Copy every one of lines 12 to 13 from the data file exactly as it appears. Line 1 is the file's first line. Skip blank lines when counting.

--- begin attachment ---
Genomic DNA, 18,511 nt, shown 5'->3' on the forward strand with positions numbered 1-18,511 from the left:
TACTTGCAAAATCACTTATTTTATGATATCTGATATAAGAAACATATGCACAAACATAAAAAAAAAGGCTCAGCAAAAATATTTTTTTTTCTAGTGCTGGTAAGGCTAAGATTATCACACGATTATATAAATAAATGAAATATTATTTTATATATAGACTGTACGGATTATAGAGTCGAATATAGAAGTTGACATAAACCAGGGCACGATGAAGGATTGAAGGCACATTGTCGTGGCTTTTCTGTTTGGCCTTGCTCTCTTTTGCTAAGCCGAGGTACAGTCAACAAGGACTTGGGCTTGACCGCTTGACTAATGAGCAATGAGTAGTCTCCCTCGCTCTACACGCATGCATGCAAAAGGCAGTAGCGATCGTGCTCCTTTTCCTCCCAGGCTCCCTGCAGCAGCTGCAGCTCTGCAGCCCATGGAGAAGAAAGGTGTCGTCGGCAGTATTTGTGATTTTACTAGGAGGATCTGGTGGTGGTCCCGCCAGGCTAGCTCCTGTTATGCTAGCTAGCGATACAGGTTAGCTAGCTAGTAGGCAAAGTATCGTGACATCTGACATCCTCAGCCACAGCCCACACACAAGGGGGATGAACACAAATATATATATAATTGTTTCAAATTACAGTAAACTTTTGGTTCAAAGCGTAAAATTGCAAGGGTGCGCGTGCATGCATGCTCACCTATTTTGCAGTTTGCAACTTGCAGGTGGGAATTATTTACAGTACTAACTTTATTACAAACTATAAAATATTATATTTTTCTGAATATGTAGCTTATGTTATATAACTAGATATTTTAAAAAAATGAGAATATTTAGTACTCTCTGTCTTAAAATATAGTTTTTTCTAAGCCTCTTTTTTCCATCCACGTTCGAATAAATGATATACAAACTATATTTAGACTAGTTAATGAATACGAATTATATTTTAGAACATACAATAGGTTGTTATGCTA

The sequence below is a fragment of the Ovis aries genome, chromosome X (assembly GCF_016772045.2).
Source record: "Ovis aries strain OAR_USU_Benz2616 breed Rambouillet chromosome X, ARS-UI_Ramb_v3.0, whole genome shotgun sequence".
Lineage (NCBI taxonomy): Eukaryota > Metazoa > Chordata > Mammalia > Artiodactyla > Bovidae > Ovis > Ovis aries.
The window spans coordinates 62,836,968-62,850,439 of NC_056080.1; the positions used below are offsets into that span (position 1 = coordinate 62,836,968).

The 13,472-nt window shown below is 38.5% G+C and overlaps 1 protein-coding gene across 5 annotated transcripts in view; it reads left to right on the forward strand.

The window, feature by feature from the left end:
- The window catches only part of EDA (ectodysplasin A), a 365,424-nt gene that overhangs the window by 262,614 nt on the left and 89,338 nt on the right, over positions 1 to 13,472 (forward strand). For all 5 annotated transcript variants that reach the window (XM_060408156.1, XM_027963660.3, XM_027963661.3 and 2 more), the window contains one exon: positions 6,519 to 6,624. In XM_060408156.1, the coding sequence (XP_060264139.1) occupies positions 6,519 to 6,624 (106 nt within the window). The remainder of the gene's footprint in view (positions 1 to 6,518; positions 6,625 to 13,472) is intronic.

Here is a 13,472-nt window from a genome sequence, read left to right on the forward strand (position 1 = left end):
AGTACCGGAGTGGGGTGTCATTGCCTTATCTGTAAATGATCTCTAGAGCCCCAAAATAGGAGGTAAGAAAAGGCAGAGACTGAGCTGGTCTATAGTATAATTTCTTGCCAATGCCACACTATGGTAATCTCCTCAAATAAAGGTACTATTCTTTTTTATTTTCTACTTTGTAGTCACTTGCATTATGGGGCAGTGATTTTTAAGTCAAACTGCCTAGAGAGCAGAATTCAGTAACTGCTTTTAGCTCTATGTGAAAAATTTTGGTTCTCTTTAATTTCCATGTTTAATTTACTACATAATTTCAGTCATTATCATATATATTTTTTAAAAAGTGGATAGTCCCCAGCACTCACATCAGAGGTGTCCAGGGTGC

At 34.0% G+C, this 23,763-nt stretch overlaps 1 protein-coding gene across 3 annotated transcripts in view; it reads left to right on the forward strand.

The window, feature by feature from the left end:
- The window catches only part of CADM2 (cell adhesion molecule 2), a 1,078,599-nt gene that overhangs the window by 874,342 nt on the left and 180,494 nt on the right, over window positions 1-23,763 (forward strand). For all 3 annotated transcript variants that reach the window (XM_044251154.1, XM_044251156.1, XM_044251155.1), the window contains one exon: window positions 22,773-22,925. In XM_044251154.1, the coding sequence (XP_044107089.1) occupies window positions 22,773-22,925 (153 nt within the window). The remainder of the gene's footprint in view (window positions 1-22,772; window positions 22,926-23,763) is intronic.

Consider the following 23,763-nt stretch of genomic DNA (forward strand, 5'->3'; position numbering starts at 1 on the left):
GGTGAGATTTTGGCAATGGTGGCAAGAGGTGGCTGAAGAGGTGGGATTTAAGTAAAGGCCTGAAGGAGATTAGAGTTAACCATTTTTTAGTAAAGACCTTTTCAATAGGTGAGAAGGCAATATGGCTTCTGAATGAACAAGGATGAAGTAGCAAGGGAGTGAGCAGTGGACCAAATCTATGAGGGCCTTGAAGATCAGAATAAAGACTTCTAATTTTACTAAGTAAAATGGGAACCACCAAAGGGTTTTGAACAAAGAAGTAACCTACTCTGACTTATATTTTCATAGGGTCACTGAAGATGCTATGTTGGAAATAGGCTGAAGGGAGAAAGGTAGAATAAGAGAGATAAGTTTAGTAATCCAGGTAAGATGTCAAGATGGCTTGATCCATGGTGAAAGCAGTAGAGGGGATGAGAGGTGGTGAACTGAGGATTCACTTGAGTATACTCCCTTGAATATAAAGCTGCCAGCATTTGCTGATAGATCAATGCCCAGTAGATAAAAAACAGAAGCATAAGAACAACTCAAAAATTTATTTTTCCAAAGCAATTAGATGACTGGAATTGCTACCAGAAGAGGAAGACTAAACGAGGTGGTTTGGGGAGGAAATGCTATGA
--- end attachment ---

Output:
At 34.0% G+C, this 23,763-nt stretch overlaps 1 protein-coding gene across 3 annotated transcripts in view; it reads left to right on the forward strand.

The window, feature by feature from the left end: